Exorcism of 15,000 “ghost agents” begins at Keller Williams

Company denies existence of policy to keep inactive, unlicensed or dead agents on the company roster to inflate numbers

Feb.February 05, 2019 03:30 PM

Keller Williams president Josh Team surrounded by ghosts (Credit: Keller Williams and iStock)

Keller Williams brags about being the biggest resi real estate franchiser nationwide by agent count. But it may not be as large as it claims.

It appears that some of Keller Williams’ 160,000 plus agents in the United States are actually “ghosts,” meaning they are inactive, unlicensed, and even deceased, according to Inman.

Josh Team, Keller Williams’ president, said the company became aware of “inconsistencies” in agent count last month.

“This is contrary to our policy of reporting and our commitment to transparency as a company. As soon as [CEO] Gary [Keller] became aware, he took immediate action to reconcile our roster and ensure that this never happens again starting in early January,” Team said, according to Inman.

But sources, including a former franchise owner, told Inman that Keller Williams had a unspoken policy of keeping inactive or departed agents on the company rosters in order to inflate numbers.

“The entire push from the company had been around agent count, obviously everybody knows that,” the former franchise owner told Inman.

When the former franchise owner purchased a Keller Williams market center, they found that 16 percent of the agents on the roster were no longer affiliated with the company.

“Two of them were dead,” the former franchise owner said. “Literally.”

Team denied there was any formal policy in place to inflate agent count

Sources also told Inman that up to 30 percent of Keller Williams’ current agents, totaling around 55,000 agents, could be “ghosts.”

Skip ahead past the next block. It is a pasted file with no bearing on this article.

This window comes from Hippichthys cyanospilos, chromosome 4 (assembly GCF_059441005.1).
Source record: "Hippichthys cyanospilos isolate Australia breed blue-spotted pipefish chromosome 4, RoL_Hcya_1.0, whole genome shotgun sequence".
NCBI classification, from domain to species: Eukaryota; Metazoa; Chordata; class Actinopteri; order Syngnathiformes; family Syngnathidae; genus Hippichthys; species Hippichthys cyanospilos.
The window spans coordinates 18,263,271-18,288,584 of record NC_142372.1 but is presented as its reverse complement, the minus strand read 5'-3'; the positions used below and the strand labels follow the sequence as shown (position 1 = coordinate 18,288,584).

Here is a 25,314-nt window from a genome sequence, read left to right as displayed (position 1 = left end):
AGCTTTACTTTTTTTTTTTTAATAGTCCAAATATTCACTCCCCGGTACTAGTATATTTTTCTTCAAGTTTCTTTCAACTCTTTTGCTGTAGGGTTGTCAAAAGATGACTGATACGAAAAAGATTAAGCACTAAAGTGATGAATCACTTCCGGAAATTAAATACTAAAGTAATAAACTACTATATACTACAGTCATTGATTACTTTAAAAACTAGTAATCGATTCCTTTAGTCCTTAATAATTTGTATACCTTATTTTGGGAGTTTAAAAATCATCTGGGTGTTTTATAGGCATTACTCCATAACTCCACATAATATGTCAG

Team gave a much lower estimate of “ghost agents,” putting the number between 10,000 and 15,000 agents. [Inman] – Decca Muldowney


Related Articles

Keller Williams' Josh Team (Credit: Keller Williams)

Keller Williams reports sales bump with fewer agents in 2019

From left: 55 East 74th Street, 9 East 82nd Street, 1 Central Park South, 78 Irving Place with Adam Neumann and 111 West 57th Street (Credit: StreetEasy, Wikipedia, Getty Images)

Adam Neumann’s triplex, Russians’ Plaza pad were priciest homes listed last week

3 East 69th Street and 252 East 57th Street 

With asking prices in freefall, luxury market sees strong week

Keller Williams CEO Gary Keller

Keller Williams will cut off agents who leave

Wall Street bonus season is the stuff home sellers’ dreams, as they picture eager buyers armed with hefty bonus checks and willing to pay top price. But in a buyer’s market that vision may be more like a mirage (Credit: iStock)

Here’s what Wall Street bonus season means for real estate this year

Adam Neumann and 78 Irving Place (Credit: Getty Images and StreetEasy)

Adam Neumann is asking $37M for Gramercy Park triplex

(Credit: iStock)

Residential rents continue upward march in Manhattan, Brooklyn and Queens

Redfin's Glenn Kelman (Credit: iStock)

“It’s on like Donkey Kong”: Redfin scrambling to keep up with iBuyer demand